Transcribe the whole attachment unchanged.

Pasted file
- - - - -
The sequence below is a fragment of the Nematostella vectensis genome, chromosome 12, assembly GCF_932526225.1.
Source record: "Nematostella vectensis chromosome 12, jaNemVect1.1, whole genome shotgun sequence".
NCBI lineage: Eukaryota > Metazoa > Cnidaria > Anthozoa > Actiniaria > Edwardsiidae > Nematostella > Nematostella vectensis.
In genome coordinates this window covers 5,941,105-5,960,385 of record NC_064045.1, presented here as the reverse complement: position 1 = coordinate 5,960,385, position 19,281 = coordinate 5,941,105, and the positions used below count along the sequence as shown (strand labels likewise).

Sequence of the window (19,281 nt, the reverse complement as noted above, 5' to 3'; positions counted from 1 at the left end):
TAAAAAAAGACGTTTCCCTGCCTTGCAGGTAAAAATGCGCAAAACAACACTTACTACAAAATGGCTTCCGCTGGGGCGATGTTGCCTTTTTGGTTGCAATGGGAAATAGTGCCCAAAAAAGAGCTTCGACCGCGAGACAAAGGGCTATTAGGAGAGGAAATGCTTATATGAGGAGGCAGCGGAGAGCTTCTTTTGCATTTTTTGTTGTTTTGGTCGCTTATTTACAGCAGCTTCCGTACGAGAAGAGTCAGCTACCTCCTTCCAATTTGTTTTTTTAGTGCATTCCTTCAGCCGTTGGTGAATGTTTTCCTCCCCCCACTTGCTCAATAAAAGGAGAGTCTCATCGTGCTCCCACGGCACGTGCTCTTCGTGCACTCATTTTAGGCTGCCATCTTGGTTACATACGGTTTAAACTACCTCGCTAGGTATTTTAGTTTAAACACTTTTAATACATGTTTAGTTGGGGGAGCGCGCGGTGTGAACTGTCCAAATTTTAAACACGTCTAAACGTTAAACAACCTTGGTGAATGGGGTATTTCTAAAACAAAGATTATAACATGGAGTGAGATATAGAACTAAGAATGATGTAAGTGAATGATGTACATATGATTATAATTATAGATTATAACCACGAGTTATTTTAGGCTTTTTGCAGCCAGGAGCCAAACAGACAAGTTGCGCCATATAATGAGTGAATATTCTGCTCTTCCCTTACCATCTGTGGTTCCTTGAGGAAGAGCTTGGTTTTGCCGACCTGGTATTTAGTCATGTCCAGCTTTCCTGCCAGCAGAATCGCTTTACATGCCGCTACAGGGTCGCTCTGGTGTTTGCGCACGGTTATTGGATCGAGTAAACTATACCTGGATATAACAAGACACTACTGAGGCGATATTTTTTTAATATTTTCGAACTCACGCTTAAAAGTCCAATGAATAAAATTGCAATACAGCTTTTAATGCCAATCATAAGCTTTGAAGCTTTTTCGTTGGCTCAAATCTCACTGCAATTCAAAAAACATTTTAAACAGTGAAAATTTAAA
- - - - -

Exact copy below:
The sequence below is a fragment of the Nematostella vectensis genome, chromosome 12, assembly GCF_932526225.1.
Source record: "Nematostella vectensis chromosome 12, jaNemVect1.1, whole genome shotgun sequence".
NCBI lineage: Eukaryota > Metazoa > Cnidaria > Anthozoa > Actiniaria > Edwardsiidae > Nematostella > Nematostella vectensis.
In genome coordinates this window covers 5,941,105-5,960,385 of record NC_064045.1, presented here as the reverse complement: position 1 = coordinate 5,960,385, position 19,281 = coordinate 5,941,105, and the positions used below count along the sequence as shown (strand labels likewise).

Sequence of the window (19,281 nt, the reverse complement as noted above, 5' to 3'; positions counted from 1 at the left end):
TAAAAAAAGACGTTTCCCTGCCTTGCAGGTAAAAATGCGCAAAACAACACTTACTACAAAATGGCTTCCGCTGGGGCGATGTTGCCTTTTTGGTTGCAATGGGAAATAGTGCCCAAAAAAGAGCTTCGACCGCGAGACAAAGGGCTATTAGGAGAGGAAATGCTTATATGAGGAGGCAGCGGAGAGCTTCTTTTGCATTTTTTGTTGTTTTGGTCGCTTATTTACAGCAGCTTCCGTACGAGAAGAGTCAGCTACCTCCTTCCAATTTGTTTTTTTAGTGCATTCCTTCAGCCGTTGGTGAATGTTTTCCTCCCCCCACTTGCTCAATAAAAGGAGAGTCTCATCGTGCTCCCACGGCACGTGCTCTTCGTGCACTCATTTTAGGCTGCCATCTTGGTTACATACGGTTTAAACTACCTCGCTAGGTATTTTAGTTTAAACACTTTTAATACATGTTTAGTTGGGGGAGCGCGCGGTGTGAACTGTCCAAATTTTAAACACGTCTAAACGTTAAACAACCTTGGTGAATGGGGTATTTCTAAAACAAAGATTATAACATGGAGTGAGATATAGAACTAAGAATGATGTAAGTGAATGATGTACATATGATTATAATTATAGATTATAACCACGAGTTATTTTAGGCTTTTTGCAGCCAGGAGCCAAACAGACAAGTTGCGCCATATAATGAGTGAATATTCTGCTCTTCCCTTACCATCTGTGGTTCCTTGAGGAAGAGCTTGGTTTTGCCGACCTGGTATTTAGTCATGTCCAGCTTTCCTGCCAGCAGAATCGCTTTACATGCCGCTACAGGGTCGCTCTGGTGTTTGCGCACGGTTATTGGATCGAGTAAACTATACCTGGATATAACAAGACACTACTGAGGCGATATTTTTTTAATATTTTCGAACTCACGCTTAAAAGTCCAATGAATAAAATTGCAATACAGCTTTTAATGCCAATCATAAGCTTTGAAGCTTTTTCGTTGGCTCAAATCTCACTGCAATTCAAAAAACATTTTAAACAGTGAAAATTTAAA